There are big differences between the various information systems that are used in clinical practice. But also will different groups of physicians, for example working in different hospitals, have different protocols which has an effect on where and how well they register their data. We need a thorough understanding of the registration processes and the systems they use to be able to efficiently and correctly use their data for research.

It is impossible to standardize all the data that might be needed for research beforehand. It is also impossible to make the right choices in data selection and data enrichment without a deep understanding of the challenges and choices that are made for the specific study analysis. Therefore, before a study starts an anonymous review of the necessary data and possibly available data will give insight in most of the challenges and corresponding solutions. These have to be discussed and handled beforehand in cooperation with those who select, enrich and analyse the data. Most of the issues are then solved beforehand and in addition alerts are to be specified to identify any new issues.

So, when using real world data, the process will change from data collection, data management and data analysis towards data selection, data enrichment and data analysis whereby the interaction between people performing these activities will have to be optimal to get an efficient and fast clinical study data process. Then the barriers need to go down and close cooperation will improve the efficiency in the total clinical data process.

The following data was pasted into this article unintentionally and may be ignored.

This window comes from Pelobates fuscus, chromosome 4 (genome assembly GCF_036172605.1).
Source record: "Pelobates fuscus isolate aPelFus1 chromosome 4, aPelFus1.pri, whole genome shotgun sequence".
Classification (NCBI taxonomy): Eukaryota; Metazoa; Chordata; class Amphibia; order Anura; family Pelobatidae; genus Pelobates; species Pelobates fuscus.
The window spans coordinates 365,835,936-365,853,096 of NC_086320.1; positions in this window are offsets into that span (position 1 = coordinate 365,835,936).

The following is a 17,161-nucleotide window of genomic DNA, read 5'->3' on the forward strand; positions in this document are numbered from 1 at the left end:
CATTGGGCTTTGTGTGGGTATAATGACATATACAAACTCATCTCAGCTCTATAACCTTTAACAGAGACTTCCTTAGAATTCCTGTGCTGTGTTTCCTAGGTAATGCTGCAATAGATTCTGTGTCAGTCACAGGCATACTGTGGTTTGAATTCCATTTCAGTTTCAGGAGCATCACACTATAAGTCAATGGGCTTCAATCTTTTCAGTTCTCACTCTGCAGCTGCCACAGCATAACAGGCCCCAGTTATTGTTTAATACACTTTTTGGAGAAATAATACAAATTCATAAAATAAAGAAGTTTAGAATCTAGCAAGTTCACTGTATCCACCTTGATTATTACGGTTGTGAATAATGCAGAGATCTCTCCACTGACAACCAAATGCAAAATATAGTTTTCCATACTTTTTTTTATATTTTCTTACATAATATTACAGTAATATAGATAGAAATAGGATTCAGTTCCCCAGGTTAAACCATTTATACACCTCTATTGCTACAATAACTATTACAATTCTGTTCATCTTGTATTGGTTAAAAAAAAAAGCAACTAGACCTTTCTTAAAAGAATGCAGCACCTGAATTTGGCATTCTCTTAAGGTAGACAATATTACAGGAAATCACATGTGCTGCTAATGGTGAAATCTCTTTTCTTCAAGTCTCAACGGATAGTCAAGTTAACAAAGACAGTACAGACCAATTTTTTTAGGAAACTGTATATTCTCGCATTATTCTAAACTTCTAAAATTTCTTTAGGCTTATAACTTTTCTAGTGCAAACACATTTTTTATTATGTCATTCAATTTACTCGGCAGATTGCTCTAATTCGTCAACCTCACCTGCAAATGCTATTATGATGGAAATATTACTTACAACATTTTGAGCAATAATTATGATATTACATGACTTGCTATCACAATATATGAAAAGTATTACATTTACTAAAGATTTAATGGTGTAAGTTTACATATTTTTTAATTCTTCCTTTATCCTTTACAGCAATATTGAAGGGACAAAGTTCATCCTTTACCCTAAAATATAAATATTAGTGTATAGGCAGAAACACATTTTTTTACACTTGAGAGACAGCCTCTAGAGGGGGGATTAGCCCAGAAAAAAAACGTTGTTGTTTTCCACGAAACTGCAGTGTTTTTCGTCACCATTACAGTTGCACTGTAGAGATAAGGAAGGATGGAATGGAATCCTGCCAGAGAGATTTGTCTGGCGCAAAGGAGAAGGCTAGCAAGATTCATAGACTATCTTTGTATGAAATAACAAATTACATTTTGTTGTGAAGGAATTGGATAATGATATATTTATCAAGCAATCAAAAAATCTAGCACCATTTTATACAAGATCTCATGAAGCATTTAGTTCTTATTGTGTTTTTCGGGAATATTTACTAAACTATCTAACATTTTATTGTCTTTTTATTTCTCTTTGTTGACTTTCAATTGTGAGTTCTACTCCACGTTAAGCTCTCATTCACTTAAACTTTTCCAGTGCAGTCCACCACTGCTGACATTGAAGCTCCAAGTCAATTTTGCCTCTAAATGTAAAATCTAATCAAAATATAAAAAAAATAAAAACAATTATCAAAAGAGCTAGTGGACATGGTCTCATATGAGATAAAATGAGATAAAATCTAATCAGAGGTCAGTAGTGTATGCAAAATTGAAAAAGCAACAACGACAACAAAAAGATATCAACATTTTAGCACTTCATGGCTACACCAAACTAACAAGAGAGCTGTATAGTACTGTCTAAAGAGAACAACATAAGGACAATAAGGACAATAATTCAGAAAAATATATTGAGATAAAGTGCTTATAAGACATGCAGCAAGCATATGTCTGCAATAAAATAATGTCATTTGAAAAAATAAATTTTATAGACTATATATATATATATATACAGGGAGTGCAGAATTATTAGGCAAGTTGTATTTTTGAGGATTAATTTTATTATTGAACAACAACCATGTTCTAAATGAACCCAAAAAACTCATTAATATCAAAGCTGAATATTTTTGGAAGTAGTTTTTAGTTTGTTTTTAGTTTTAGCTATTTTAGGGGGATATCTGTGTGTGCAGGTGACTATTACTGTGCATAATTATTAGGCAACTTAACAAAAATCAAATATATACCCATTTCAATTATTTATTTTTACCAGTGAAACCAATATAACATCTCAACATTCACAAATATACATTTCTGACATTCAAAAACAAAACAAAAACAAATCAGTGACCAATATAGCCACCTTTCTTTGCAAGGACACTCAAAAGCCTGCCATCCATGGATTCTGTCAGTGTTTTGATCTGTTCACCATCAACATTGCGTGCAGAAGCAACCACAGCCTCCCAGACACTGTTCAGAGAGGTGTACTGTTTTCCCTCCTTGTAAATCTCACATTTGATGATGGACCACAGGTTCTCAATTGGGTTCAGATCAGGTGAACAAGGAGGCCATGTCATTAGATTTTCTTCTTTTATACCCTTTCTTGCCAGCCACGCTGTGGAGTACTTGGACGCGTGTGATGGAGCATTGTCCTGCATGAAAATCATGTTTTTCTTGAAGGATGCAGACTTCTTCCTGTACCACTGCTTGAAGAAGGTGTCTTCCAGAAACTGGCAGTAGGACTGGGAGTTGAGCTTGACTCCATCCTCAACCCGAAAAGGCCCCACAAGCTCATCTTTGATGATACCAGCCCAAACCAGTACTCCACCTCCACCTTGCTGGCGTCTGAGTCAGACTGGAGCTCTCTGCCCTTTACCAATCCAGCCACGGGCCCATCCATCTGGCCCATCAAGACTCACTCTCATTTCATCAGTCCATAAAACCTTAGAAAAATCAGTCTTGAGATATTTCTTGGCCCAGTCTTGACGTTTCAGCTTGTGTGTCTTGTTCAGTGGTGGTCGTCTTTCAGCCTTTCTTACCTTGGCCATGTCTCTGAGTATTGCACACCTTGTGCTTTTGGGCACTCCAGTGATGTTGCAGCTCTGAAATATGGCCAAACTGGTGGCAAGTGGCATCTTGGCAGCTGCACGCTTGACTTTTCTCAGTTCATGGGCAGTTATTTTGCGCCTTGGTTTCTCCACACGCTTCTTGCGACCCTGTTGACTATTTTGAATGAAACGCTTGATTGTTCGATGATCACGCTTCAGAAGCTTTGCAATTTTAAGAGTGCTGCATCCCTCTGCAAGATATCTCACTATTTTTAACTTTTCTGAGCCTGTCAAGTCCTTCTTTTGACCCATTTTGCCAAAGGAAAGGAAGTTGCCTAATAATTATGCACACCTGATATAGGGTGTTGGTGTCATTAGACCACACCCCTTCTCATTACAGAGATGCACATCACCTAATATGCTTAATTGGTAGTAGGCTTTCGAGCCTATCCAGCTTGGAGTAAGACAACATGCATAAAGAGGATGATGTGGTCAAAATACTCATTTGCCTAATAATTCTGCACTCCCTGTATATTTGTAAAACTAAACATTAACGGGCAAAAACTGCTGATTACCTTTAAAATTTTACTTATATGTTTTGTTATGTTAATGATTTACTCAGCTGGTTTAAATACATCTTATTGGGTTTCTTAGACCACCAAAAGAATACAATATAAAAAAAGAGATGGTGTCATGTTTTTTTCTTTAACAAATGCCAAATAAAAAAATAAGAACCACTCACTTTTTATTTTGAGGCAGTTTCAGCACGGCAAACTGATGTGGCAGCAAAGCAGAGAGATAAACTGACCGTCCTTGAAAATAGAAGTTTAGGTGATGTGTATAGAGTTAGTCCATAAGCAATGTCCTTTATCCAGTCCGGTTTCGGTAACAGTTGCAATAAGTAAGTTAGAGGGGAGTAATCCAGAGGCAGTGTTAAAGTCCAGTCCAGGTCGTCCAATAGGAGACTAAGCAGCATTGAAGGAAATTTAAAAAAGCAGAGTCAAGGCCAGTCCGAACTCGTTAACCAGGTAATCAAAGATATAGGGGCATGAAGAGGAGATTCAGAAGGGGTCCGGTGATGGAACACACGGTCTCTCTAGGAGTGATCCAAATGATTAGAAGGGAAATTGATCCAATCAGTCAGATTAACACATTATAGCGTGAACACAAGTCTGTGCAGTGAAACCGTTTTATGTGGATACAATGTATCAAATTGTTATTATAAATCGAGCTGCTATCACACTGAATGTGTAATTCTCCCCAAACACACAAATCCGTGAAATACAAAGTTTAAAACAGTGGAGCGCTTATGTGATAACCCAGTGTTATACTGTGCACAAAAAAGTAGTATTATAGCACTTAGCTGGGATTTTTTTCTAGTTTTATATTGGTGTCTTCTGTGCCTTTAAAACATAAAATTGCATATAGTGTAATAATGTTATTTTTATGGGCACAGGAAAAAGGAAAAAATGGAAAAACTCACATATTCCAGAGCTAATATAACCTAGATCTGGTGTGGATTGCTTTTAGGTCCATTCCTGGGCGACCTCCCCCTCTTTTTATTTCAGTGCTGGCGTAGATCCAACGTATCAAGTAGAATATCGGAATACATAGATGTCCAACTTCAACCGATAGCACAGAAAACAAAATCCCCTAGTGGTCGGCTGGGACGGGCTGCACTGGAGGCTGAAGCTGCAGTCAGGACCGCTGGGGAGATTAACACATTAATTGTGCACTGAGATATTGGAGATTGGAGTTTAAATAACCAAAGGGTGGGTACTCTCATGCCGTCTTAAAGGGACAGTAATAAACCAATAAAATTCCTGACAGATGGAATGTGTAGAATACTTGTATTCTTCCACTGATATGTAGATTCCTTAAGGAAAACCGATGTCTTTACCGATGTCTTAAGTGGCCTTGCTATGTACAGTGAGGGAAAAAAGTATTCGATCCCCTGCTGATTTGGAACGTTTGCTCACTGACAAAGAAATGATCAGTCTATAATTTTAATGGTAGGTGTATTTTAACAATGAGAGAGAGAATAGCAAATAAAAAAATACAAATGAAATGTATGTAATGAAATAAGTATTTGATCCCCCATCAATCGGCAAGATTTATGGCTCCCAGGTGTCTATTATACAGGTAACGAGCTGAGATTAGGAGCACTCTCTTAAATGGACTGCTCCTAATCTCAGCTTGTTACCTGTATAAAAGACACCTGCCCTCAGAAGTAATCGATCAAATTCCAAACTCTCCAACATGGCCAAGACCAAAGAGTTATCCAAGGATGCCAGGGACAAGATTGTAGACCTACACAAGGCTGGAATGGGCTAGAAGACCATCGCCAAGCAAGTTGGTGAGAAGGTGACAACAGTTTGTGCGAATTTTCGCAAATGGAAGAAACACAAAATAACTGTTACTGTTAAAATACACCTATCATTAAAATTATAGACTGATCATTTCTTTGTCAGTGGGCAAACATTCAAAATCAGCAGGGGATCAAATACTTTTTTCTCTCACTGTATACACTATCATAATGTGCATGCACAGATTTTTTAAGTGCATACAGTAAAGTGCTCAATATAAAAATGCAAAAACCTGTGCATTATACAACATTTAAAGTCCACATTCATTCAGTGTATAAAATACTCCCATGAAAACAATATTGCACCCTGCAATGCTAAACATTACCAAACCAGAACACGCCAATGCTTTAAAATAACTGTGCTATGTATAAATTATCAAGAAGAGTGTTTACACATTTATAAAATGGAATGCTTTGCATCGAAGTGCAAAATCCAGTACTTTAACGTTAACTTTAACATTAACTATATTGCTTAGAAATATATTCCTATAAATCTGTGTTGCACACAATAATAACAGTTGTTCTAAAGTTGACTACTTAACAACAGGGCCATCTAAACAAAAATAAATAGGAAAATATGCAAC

Feel free to comment or send me an E-mail (to More information about our activities can be found on


Building efficient multiple purpose SAS macros

Recently, I designed a reporting SAS macro with the requirements that it is efficient and of course has all the other capabilities that the users desired. But what is an efficient SAS macro?

What is efficient?

Does it mean that it is short in code? That it is short in run-time or that it has a lot of functionalities in it? When you have an overall look on the process that you want to cover you also need to consider the creation and maintenance time of macros and the total number of macro’s that is needed for the complete process. A lot of small macros might take more time to create and to maintain than 1 big macro. But that will also depend on the content of each macro. Maintaining a big macro that is very diverse can take more time and effort than maintaining a number of small macros.

How many macros?

So at the design stage of each set of macro’s a number of considerations are important. First of all, the desired end products must be kept in mind at all times. Based on that, look at the level of overlap between the different outputs that are desired. If the overlap is large, say more than 70%, then creating 1 multi-purpose macro might be more efficient than creating a macro for every single variation of the output as it probably will mean that the functionality for creating the different outputs can be shared. When the overlap is smaller, but there are some shared functionalities, then creating a set of separately designed reusable sub-macros is more beneficial to prevent re-programming and make it easier to maintain the set.